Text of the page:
Fighting With My Family Blu-ray Review

Wrestling was something I only vaguely remember from my childhood.

I recall faces from the American TV shows such as Hulk Hogan and Randy Savage and the Million Dollar Man. The UK wrestlers are even more vague; there was Big Daddy and Giant Haystacks….and that’s about all that comes to mind.

Cinematically, my memory of the heightened reality of those wrestling legends was tempered by Darren Aronofsky’s The Wrestler from 2008.

Stephen Merchant’s new film lands somewhere between the two, balancing the larger-than-life feel of LA with the comparatively down-to-earth environs of Norwich.

Based on the Max Fisher documentary of the same name, Fighting with My Family is out on home release this week.

The film tells the story of the Bevis family. Brother and sister Zak (Jack Lowden) and Saraya (Florence Pugh) are both keen on wrestling from a young age, encouraged by their parents Rick and Julia (Nick Frost and Lena Headey).

Coaching local youths in their spare time, the family’s main focus is the pursuit of a career with the then-WWF. Coach Hutch Morgan (Vince Vaughan) eventually agrees to give the siblings a shot, with a trial at the O2 arena in London.

Spoiler alert, the siblings are partially successful, in so much as Morgan agrees for Saraya to come to LA to take her career. The downside? Zak was not selected and must stay behind.

We then follow the familial fall-out of this situation: Saraya feeling isolated and confused amongst the beach-ready beauties in America; and Zak feeling jealous and depressed back in old Blighty.

To be honest, it’s not really what I expected.

There’s an opening scene where younger versions of Zak and Saraya’s characters are fighting, and dad Rick interrupts and tells them to stop. Rather than scold them, he instructs them in better chokehold tactics.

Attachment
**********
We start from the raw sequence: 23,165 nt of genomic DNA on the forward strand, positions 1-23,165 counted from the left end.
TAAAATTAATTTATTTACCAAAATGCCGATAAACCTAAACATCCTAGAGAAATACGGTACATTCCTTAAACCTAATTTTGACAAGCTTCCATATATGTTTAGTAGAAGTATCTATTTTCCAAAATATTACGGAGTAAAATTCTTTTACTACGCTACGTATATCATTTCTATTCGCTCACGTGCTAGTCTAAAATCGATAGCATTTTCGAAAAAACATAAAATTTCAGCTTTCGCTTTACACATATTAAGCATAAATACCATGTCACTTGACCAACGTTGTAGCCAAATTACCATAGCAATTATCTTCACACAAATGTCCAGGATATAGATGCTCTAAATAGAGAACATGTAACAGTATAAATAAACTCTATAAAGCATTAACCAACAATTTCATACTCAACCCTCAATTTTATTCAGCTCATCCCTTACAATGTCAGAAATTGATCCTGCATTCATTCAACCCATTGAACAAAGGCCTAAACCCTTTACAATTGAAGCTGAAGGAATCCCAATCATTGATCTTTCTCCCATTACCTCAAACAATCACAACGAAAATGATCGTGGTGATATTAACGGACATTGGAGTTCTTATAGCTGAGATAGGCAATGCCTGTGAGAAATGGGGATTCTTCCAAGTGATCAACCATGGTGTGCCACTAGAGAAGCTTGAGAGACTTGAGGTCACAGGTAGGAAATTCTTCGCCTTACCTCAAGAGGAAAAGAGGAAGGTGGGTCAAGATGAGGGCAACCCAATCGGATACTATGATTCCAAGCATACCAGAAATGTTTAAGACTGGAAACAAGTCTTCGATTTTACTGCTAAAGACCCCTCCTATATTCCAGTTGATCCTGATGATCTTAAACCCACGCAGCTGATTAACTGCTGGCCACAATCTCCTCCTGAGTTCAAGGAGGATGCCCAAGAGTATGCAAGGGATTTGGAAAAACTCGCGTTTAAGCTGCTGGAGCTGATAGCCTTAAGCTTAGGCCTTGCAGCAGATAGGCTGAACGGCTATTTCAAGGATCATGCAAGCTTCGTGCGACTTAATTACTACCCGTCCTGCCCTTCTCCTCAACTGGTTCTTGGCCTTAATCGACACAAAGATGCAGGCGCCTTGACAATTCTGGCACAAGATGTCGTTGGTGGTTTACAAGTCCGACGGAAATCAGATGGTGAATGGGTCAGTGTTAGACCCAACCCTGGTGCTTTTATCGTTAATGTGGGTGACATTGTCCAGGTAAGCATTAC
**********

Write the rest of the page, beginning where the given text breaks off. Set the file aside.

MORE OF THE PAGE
This scene is followed relatively swiftly by a classic trope: the awkward dinner scene, in this case involving Zak’s girlfriend’s parents (the father is played by Merchant himself).

You’d be forgiven for thinking that this irreverent and gentle comic tone would persist throughout. This seemed to be the picture painted by the film’s marketing material.

When Vaughan’s character picks Saraya and not Zak, the whole thing then shifts into a more melodramatic affair, with Vaughan evoking R. Lee Ermey levels of drill instructor gruffness as the wrestling coach.

The scenes of Saraya feeling the pressure in LA eschew any fish-out-of-water comedy, which might otherwise have been presumed, and there is an unexpected grittiness to the exploration of the impact on Zak’s life and how he deals with it.

And every now and then, Dwayne Johnson pops up to add some levity.

Both Pugh and Lowden cope more than admirably with the tonal shifts, and Merchant pulls off some good scenes as writer-director, but the whole thing does feel a bit unbalanced for my liking.

Conor Brennan

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